1. The Respondent must be of good behaviour towards the Aggrieved; and
  2. The Respondent must not commit acts of domestic violence against the Aggrieved.

In some circumstances the Police may apply for additional conditions to be included on a Protection Order, for example that the Respondent is prohibited from contacting the Aggrieved or from going to the Aggrieved’s home or place of work.

If the Aggrieved wishes to continue to spend time with the Respondent, but is otherwise supportive of the Protection Order being made, the Police can agree to the inclusion of an exemption clause in the Order, for example that the Respondent is prohibited from contacting the Aggrieved except with the written consent of the Aggrieved.

If you would like more information about your rights and obligations, either as a Respondent or an Aggrieved to an Application for Protection Order, contact our office to make an appointment today on 07 4963 2000 or via our online contact form.

Lara Tom, Solicitor, Wallace & Wallace Lawyers Mackay

Lara Tom
Solicitor
Family Law

Read More
urine test to detect alcohol in family law matter

Alcohol Testing in
family law matters

Alcohol abuse is often a very important issue in a family law matter.  The abuse of alcohol can lead to issues of risk in some circumstances and decrease the capacity to parent effectively.  Where there is evidence of alcohol abuse and potential risk to children the Court may make orders that one or both parties undertake alcohol testing.

How is alcohol abuse tested?

There are three main tests that a person may undertake to determine whether there is any alcohol use or abuse.  While alcohol abuse is difficult to define, it is generally accepted that drinking in excess of 4 to 6 standard drinks per day will evidence chronic alcohol abuse.

  • Urine Test – Ethyl Glucuronide (EtG)

A urine test can be used to evidence whether alcohol has been ingested by a person in the previous 3 to 4 days.  Generally, EtG will not be present if a person has not ingested any alcohol, or if they have ingested minimal alcohol over the 3 to 4 day period.

  • Liver Function Test (LFT)

A liver function test can be used to evidence either alcohol abuse or abstinence.  The liver function test is a blood test.  This test will generally demonstrate excessive alcohol consumption where there are elevated levels of GGT, AST, ALP or ALT enzymes in a person’s blood.

  • Carbohydrate Deficient Transferrin Test (CDT)

A Carbohydrate Deficient Transferrin test can be used to evidence either alcohol abuse or abstinence.  This test is most commonly used in family law matters to evidence a decreasing usage of alcohol.  The CDT test is also a blood test.  The test delivers a result in percentage terms.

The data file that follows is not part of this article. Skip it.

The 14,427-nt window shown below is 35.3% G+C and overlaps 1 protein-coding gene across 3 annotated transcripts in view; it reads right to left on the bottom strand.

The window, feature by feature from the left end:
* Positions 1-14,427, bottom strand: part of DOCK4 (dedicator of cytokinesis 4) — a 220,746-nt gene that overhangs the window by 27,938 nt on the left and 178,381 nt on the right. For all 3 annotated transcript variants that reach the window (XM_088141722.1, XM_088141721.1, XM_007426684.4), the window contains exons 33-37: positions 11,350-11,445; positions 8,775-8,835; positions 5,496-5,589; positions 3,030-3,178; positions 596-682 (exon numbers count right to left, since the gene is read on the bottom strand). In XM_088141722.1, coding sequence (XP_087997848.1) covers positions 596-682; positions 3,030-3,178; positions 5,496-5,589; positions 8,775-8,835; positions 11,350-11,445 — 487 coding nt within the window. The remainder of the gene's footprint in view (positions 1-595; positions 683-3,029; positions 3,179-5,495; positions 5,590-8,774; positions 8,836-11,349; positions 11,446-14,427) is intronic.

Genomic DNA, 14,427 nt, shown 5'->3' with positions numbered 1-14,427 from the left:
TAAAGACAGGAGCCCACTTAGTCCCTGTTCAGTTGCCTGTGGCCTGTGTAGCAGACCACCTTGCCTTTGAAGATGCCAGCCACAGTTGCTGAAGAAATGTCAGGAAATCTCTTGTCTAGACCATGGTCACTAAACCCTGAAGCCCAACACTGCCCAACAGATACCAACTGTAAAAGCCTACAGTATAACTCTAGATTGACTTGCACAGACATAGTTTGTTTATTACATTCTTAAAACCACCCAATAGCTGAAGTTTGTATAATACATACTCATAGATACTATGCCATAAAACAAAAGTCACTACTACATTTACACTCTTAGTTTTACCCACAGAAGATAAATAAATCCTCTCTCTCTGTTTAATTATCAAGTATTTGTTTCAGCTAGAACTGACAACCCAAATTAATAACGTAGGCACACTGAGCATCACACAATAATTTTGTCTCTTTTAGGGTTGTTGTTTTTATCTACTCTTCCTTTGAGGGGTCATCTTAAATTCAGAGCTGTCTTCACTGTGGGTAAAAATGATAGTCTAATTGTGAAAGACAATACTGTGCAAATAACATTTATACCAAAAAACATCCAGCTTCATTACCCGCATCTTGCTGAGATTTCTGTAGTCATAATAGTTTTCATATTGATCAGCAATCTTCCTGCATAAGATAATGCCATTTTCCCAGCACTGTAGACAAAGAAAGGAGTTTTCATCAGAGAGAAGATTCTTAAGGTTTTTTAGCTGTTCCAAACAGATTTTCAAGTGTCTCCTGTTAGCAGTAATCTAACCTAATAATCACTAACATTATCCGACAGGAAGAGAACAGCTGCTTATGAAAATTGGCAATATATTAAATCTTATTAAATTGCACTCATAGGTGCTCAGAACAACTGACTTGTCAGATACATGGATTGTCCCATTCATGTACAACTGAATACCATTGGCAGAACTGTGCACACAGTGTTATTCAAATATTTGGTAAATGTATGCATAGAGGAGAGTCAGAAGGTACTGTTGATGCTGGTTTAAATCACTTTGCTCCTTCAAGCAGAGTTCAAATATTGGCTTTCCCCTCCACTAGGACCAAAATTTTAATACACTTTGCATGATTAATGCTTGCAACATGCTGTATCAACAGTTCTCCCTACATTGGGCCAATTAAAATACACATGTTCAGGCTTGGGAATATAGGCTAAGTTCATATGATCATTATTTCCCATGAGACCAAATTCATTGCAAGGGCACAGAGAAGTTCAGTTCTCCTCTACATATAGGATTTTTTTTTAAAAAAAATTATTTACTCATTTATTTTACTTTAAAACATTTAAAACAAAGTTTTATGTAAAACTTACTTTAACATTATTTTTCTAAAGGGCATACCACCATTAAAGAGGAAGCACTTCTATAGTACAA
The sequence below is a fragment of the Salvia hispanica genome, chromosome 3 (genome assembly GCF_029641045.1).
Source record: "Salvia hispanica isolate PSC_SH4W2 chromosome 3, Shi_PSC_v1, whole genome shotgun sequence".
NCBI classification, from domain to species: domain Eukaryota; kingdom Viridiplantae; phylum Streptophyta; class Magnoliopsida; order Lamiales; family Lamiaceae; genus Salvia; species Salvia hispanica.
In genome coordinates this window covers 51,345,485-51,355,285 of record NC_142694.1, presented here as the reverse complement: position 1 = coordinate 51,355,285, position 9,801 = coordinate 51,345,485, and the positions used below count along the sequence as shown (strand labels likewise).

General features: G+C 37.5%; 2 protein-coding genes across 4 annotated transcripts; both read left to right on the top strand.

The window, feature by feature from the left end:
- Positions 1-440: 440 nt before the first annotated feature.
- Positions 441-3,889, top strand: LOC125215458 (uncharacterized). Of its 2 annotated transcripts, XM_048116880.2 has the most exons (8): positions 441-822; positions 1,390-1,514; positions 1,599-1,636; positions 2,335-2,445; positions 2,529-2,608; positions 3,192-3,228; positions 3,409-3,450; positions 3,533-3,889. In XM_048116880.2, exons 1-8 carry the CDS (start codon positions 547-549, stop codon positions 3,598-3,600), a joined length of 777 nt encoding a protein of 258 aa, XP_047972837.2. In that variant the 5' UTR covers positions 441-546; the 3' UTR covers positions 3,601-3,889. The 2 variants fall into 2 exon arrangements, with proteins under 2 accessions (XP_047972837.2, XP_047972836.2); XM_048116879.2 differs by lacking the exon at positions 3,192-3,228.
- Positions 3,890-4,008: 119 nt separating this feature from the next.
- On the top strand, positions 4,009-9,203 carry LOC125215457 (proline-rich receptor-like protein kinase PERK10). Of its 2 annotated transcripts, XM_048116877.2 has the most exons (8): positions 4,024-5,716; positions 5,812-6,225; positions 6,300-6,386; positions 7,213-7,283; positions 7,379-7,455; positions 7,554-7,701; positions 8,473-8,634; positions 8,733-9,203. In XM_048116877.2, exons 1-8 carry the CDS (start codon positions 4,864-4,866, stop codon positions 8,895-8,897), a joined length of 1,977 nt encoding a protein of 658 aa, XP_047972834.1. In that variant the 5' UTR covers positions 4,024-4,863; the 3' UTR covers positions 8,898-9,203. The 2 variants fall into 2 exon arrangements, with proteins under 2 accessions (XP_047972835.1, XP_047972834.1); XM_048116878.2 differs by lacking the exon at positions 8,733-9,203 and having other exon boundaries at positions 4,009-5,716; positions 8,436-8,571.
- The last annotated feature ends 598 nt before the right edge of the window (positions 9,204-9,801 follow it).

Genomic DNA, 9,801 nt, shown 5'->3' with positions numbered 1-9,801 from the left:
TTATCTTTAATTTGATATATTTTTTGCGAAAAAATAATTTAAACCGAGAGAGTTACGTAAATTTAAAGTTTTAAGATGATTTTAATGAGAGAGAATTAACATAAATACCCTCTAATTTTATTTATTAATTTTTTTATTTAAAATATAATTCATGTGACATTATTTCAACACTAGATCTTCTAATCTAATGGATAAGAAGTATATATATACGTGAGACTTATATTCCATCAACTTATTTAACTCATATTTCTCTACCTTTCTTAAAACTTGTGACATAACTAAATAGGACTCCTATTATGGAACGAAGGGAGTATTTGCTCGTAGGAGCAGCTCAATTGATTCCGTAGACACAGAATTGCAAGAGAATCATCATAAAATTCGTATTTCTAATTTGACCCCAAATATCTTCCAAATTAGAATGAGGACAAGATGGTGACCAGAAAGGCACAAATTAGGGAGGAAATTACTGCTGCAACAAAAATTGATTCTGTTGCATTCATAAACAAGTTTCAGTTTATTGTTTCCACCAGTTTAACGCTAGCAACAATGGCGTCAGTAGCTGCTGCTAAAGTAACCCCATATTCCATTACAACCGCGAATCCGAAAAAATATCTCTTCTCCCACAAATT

If you have been asked to complete alcohol testing in your family law matter, or you think that the other party should undergo alcohol testing, you should make an appointment to obtain legal advice.  We encourage you to contact our office to make an appointment with one of our solicitors to obtain advice on your situation on 07 4963 2000 or via our online contact form.

Brittany McIntyre, Solicitor, Wallace & Wallace Lawyers Mackay

Brittany McIntyre
Law Graduate
Criminal Law

Read More
Women signing an undertaking

What is an Undertaking
in Family Law?

When parties separate sometimes a person is requested to give an undertaking that they will or will not do something.  Sometimes undertakings are requested before court proceedings are commenced and sometimes they are requested or provided to the Federal Circuit Court or Family Court once court proceedings have commenced.  Undertakings are often requested or provided to deal with issues of risk in parenting or property settlement proceedings.

What is an undertaking?

Entering into an undertaking is like making a promise to the court and will be treated as if it were an order of the court.

How can an undertaking be made?

An undertaking is generally made in writing but on occasion when a matter is in the Federal Circuit Court or Family Court, can be given orally.

Examples of an undertaking a person may enter into include:

  • property settlement proceedings – an undertaking in property settlement proceedings can be made so that a person will not dispose of a particular asset or will not do something to cause the person’s assets to decrease in value or their liabilities to increase; or
  • parenting matters – an undertaking in parenting matters can be made for various reasons including:
    • that they will return a child at a particular time or in accordance with a particular arrangement;
    • that they will not expose children to a particular person or behaviour;
    • that they will supervise the time between a child and a person if there is an allegation that someone is at risk.

What if I fail to comply with an undertaking?

Failure to comply with an undertaking (which is known as a breach of an undertaking) can have serious consequences, and will be treated as if it were a breach of a court order.  The penalty for breach of an undertaking can range from a costs order to a period of imprisonment.  It is therefore important to obtain legal advice prior to entering into an undertaking.

To receive more information, contact one of our local family law experts on 07 4963 2000 or via our online contact form.

Lara Tom, Solicitor, Wallace & Wallace Lawyers Mackay